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The misunderstanding about resume stories

When you hear the word stories, it is easy to get the wrong impression. Some people define stories as fairy tales or things that are made up. This is NOT what is meant by resume stories.

What are resume stories?

Professional resume writers started using the term resume stories more than 10 years ago. The art of telling resume stories (or storytelling) has been refined by executive resume writers as they move a job seeker from a job description resume to a marketing document that explains your value to the next employer.

Until recently, I never thought about how that could be misinterpreted. I was interacting with someone (not a client) who said, “I could never puff up a resume and tell lies about people.”

I was stunned. In 30+ years of resume writing, I have never heard someone call resume writing lying. To be honest, it hurt. It made me realize that this person didn’t know me or understand what I do. She didn’t understand my values or ethics.

This comment took me a while to digest. It bothered me so much that I reached out to Dawn Bugni, my friend and fellow Certified Master Resume Writer from North Carolina. Dawn and I both were chosen this year to judge the TORI resume writing awards. Dawn soon set me straight as I knew she would. She reminded me how we help people and the value of our writing.

Why resume stories should never include lies

The resume story should never be interpreted as an opportunity to lie on your resume. When you lie on your resume, you could easily be found out, especially in today’s electronic and digitized society. One of the most famous examples of lying on your resume was the Notre Dame coach who was fired after lying on his resume. Sadly, he probably had the coaching skills needed but the lying ended his career.

Why resume stories matter in your resume

Many people try to stuff keywords into a resume to meet the requirements or copy full phrases from the job description into the resume to align with the job. While an employer is happy to know you match the job requirements, the bigger value for the employer is that you will be able to solve their problems.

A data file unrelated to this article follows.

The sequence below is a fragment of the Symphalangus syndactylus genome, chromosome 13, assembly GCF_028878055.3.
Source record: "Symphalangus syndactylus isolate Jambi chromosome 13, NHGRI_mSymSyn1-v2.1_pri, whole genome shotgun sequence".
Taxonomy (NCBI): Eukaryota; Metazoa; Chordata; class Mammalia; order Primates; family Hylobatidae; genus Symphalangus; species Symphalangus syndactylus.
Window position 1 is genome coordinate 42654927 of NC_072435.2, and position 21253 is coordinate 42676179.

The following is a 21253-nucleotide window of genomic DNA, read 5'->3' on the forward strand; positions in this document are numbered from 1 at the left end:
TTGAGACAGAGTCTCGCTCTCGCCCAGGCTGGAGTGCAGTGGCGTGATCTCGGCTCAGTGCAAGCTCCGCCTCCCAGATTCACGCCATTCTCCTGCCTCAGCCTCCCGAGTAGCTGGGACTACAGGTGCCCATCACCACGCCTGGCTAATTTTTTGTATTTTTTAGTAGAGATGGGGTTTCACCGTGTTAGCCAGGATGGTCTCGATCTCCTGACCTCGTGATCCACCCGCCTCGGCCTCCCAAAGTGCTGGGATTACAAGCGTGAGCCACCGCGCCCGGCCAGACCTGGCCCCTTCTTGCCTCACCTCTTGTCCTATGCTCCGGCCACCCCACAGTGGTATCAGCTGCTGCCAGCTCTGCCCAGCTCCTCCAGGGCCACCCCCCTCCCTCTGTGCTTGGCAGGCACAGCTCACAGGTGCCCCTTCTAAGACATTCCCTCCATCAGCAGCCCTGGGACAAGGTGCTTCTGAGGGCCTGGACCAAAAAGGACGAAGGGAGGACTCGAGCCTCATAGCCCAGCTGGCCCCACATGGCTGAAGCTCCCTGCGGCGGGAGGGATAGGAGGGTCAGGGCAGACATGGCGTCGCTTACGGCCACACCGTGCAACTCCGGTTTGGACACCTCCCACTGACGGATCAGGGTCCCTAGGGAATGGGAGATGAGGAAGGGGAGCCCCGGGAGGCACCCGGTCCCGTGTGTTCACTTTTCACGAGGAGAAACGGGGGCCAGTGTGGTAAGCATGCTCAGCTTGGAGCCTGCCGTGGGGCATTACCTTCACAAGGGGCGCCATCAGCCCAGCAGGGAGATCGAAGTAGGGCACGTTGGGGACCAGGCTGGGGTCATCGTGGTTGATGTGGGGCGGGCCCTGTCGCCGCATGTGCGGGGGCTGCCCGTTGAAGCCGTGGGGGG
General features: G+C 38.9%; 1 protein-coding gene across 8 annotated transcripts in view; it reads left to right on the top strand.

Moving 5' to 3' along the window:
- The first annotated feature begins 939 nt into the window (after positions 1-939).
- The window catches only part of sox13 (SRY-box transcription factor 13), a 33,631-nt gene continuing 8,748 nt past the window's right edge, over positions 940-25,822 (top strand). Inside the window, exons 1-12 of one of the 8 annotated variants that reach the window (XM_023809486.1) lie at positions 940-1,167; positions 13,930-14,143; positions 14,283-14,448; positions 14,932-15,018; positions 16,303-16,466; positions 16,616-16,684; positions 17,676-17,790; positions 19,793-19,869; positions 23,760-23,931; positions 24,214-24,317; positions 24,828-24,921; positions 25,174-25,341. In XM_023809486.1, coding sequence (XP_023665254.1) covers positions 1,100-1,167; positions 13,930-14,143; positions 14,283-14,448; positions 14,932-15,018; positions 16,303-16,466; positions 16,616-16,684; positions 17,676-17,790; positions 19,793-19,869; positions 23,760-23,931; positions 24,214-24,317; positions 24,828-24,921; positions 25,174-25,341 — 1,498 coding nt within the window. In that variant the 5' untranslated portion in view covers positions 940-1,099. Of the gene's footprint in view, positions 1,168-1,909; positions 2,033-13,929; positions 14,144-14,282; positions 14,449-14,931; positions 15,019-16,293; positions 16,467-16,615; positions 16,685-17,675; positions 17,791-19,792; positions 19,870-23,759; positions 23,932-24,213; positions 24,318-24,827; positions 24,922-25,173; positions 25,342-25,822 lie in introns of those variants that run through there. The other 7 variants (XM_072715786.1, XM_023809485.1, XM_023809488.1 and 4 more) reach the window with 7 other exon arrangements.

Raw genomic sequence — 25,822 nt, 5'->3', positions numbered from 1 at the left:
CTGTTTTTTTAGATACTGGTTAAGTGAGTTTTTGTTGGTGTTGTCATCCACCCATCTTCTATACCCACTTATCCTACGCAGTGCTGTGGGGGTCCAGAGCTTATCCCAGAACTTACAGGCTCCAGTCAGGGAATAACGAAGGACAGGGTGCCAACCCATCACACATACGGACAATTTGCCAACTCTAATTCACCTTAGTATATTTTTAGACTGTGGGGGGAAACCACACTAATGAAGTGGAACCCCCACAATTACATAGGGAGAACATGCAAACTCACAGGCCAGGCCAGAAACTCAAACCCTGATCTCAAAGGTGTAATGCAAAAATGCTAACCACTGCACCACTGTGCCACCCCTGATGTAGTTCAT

The resume story tells how you solved problems in the past for the employer. As an executive resume writer, my job is to work with job seekers to find those hidden gems they don’t see as valuable and polish them to show their value.

This meant I learned the art of asking questions to better understand the person’s career, their particular job, and the value they bring to the organization. Everyone brings value.

Examples of resume stories

  • Business Analysis – Significantly decreased funding program cost for taxpayers by $14.7M in four fiscal years, 53% cost reduction. Led the forensic accounting team in finding $19.9M in savings, de-obligation, and corrections by identifying and rectifying old government accounting errors.
  • Marketing Program Development – Designed national promotional programs for US field force. Developed program strategy, built analytic tools to model financial exposure, collaborated with marketing agency to provide final approval for marketing materials, and gave final approval for marketing expenditures to ensure compliance for the auditors. Annualized sales exceeded $100MM.
  • Chargeback StrategyDesigned operational chargeback and showback models for cloud-related costs for multiple internal clients across multiple services providers with a 90% chargeback success rate.
  • Mergers & Acquisitions – Recognized inconsistency in M&A strategy and authored IT M&A Playbook to guide the execution of future acquisitions. Improved overall integration processes, decreasing costs and leading to smoother transitions.

Do you know what I find to be the biggest problem with people who write their own resumes? They don’t think about the value they brought. It takes someone on the outside to ask the right questions to help them recognize their value.

I dig deep with clients to find their value and then showcase their success. No employer is looking for a repeat of the job description or name, rank, serial number resumes. They want to know how you can help them make their company better using the skills and talents you bring with you to their company.

If you are ready to find your value, explore my options for you here.